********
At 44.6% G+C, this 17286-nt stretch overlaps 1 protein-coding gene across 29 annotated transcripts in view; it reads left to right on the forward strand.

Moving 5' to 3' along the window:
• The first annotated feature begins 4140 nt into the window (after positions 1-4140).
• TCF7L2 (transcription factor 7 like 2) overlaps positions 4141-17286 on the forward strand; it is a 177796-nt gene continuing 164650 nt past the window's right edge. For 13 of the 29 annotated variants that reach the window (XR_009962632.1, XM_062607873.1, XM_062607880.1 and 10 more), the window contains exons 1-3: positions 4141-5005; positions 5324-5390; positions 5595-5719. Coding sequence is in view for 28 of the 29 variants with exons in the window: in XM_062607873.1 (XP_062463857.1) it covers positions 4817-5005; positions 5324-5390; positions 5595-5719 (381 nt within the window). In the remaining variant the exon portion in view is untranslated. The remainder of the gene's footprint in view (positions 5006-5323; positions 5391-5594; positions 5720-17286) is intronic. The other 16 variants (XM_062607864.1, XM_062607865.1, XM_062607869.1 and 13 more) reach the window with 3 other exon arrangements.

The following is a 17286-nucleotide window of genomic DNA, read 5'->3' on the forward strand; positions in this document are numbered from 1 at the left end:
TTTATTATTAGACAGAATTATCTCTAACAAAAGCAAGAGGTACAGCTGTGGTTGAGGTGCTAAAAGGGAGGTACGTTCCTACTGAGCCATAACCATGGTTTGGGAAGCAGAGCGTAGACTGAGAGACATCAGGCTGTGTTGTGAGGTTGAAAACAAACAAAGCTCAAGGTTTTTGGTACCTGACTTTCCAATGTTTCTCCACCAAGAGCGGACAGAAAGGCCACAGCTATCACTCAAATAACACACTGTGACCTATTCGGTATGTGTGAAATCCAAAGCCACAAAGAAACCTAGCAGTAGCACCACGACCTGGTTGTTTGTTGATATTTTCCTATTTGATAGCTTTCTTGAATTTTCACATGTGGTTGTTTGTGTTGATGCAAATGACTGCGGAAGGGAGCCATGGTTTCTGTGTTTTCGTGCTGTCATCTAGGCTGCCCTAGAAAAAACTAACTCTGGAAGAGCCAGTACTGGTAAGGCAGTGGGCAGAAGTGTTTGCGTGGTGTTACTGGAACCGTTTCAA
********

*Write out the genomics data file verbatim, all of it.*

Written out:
At 44.6% G+C, this 17286-nt stretch overlaps 1 protein-coding gene across 29 annotated transcripts in view; it reads left to right on the forward strand.

Moving 5' to 3' along the window:
• The first annotated feature begins 4140 nt into the window (after positions 1-4140).
• TCF7L2 (transcription factor 7 like 2) overlaps positions 4141-17286 on the forward strand; it is a 177796-nt gene continuing 164650 nt past the window's right edge. For 13 of the 29 annotated variants that reach the window (XR_009962632.1, XM_062607873.1, XM_062607880.1 and 10 more), the window contains exons 1-3: positions 4141-5005; positions 5324-5390; positions 5595-5719. Coding sequence is in view for 28 of the 29 variants with exons in the window: in XM_062607873.1 (XP_062463857.1) it covers positions 4817-5005; positions 5324-5390; positions 5595-5719 (381 nt within the window). In the remaining variant the exon portion in view is untranslated. The remainder of the gene's footprint in view (positions 5006-5323; positions 5391-5594; positions 5720-17286) is intronic. The other 16 variants (XM_062607864.1, XM_062607865.1, XM_062607869.1 and 13 more) reach the window with 3 other exon arrangements.

The following is a 17286-nucleotide window of genomic DNA, read 5'->3' on the forward strand; positions in this document are numbered from 1 at the left end:
TTTATTATTAGACAGAATTATCTCTAACAAAAGCAAGAGGTACAGCTGTGGTTGAGGTGCTAAAAGGGAGGTACGTTCCTACTGAGCCATAACCATGGTTTGGGAAGCAGAGCGTAGACTGAGAGACATCAGGCTGTGTTGTGAGGTTGAAAACAAACAAAGCTCAAGGTTTTTGGTACCTGACTTTCCAATGTTTCTCCACCAAGAGCGGACAGAAAGGCCACAGCTATCACTCAAATAACACACTGTGACCTATTCGGTATGTGTGAAATCCAAAGCCACAAAGAAACCTAGCAGTAGCACCACGACCTGGTTGTTTGTTGATATTTTCCTATTTGATAGCTTTCTTGAATTTTCACATGTGGTTGTTTGTGTTGATGCAAATGACTGCGGAAGGGAGCCATGGTTTCTGTGTTTTCGTGCTGTCATCTAGGCTGCCCTAGAAAAAACTAACTCTGGAAGAGCCAGTACTGGTAAGGCAGTGGGCAGAAGTGTTTGCGTGGTGTTACTGGAACCGTTTCAA